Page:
Written by Miriam Wasser
While you’re layering on sweaters and pulling out winter coats, many in the urban planning world are thinking about heat. That’s because cities — with all their buildings and pavement — tend to get hotter than surrounding areas during the day, and stay hotter at night.
Extreme heat can be dangerous, even deadly. It currently kills hundreds of Americans every summer and sends tens of thousands more to the emergency room. And climate change is making the problem worse — last July was the hottest on record. Boston currently experiences about a dozen days over 90 degrees every summer. By 2100, the city could get 90 days above 90 degrees, making it feel more like Birmingham, Alabama.
This coming change has public health officials worried. But in order to prevent heat-related illnesses, cities and communities first need to know exactly where the hot spots are. Last summer, the Museum of Science embarked on a citizen science project to do just that.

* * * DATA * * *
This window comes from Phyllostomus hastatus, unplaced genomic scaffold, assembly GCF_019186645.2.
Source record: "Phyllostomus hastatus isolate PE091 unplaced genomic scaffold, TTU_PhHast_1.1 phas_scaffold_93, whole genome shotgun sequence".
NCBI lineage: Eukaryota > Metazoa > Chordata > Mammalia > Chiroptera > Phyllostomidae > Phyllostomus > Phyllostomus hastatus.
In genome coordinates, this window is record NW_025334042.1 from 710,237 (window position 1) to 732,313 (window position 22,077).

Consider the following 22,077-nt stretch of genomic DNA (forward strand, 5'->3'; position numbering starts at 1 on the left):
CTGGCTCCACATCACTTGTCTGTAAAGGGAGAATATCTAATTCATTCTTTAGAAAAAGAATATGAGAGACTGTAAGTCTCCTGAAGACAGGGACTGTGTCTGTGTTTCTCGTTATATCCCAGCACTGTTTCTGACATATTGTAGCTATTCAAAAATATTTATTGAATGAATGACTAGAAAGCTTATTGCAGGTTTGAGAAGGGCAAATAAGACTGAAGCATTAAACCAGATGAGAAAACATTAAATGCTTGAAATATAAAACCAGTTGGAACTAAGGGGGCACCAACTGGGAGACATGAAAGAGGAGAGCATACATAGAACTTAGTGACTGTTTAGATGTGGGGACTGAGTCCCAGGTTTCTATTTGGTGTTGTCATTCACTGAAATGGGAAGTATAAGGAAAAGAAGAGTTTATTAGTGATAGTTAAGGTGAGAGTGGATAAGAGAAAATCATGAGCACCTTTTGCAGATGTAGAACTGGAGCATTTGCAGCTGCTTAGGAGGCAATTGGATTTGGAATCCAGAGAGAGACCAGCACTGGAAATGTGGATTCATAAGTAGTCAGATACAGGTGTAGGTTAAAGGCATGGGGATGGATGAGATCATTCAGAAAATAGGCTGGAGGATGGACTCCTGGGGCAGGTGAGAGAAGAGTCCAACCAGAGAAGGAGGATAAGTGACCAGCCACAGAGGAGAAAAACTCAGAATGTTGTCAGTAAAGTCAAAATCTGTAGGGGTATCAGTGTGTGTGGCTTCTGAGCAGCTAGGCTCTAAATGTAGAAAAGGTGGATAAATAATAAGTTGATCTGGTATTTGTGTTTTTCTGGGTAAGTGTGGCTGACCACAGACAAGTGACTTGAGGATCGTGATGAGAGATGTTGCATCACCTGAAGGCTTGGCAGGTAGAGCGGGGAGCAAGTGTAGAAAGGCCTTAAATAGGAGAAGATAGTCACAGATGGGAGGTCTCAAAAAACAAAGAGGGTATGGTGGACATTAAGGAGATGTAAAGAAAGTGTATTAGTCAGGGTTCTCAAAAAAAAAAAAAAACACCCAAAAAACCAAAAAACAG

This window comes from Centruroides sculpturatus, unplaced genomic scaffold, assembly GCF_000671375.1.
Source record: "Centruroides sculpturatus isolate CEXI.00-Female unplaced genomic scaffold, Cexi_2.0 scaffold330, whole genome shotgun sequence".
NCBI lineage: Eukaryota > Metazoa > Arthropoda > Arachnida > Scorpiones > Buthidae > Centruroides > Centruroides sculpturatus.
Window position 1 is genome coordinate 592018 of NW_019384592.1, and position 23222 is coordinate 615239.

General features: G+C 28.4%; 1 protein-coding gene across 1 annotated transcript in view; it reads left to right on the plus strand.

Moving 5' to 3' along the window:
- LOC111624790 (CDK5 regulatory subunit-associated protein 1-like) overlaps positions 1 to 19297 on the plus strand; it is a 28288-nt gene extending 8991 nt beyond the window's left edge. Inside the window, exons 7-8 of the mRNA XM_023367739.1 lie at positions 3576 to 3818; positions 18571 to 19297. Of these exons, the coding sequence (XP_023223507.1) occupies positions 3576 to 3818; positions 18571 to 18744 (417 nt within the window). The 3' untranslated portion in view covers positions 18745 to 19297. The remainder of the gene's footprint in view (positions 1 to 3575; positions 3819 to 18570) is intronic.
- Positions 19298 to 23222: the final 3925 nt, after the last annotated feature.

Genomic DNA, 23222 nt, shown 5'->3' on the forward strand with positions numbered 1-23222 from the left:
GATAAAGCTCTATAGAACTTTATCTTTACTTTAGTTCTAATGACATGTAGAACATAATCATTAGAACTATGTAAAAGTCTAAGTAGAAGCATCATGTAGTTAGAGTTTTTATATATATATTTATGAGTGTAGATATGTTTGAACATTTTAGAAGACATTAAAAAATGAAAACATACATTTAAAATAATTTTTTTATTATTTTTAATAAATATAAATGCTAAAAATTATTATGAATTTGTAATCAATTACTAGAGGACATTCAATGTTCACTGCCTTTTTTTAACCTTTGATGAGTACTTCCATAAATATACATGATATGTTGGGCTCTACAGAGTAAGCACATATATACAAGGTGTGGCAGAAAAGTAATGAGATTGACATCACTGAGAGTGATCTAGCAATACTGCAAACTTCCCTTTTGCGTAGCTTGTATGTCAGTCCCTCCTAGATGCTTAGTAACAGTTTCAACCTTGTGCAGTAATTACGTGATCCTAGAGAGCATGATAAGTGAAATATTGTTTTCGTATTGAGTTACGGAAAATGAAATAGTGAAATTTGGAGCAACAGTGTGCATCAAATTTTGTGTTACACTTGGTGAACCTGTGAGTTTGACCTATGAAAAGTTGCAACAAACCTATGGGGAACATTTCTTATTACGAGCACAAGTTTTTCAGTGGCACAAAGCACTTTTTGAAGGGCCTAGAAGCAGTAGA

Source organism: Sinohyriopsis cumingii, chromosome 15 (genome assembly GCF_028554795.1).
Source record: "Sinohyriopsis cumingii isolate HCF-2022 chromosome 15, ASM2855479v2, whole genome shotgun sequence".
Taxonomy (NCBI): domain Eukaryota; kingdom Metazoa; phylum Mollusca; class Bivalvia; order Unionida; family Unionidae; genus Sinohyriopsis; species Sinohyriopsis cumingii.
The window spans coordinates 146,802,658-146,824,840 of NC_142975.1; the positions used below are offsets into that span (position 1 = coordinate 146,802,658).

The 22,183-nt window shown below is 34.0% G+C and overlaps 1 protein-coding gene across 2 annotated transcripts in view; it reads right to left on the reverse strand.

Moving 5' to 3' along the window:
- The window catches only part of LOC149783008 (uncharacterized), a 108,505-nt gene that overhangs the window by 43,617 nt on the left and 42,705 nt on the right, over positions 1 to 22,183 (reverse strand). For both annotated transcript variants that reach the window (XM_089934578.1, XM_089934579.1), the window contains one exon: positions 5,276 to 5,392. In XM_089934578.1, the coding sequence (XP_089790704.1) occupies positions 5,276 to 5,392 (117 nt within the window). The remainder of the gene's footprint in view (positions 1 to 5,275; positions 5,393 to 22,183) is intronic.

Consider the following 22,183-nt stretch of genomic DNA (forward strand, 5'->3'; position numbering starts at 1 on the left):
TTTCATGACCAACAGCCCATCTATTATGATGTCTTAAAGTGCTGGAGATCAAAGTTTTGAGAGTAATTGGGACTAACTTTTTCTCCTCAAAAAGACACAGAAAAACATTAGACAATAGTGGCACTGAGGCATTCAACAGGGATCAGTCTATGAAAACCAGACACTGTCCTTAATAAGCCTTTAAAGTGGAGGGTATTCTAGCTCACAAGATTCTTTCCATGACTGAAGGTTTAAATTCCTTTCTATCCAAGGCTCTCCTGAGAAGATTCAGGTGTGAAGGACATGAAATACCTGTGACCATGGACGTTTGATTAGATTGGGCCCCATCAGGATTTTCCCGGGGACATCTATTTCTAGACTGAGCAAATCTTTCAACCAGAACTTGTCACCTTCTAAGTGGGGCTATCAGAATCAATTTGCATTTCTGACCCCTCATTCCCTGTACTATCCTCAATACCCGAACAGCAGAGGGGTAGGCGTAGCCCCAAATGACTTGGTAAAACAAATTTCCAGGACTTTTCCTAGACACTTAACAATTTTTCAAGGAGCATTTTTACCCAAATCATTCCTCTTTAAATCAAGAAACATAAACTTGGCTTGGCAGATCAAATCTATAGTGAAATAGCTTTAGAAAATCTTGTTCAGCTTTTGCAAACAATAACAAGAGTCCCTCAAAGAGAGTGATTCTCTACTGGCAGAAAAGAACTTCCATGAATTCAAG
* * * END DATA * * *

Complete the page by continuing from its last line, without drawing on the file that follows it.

On some of the hottest days during July and August, about 50 volunteers drove predetermined, carefully mapped loops in 10 areas around Boston, Cambridge and Brookline with a long white contraption jutting out from their car. The device resembles a selfie stick, but it is actually a high-tech thermometer with GPS that allows analysts to map hot spots down to a specific street corner, where even the shade of a big tree matters.
Most heat maps use satellite data to plot surface temperature. What makes this project unique is that the sensor is collecting both temperature and humidity data, and it’s doing it about 5 or 6 feet off the ground. As a result, the project will capture how we actually perceive heat.
Read more here.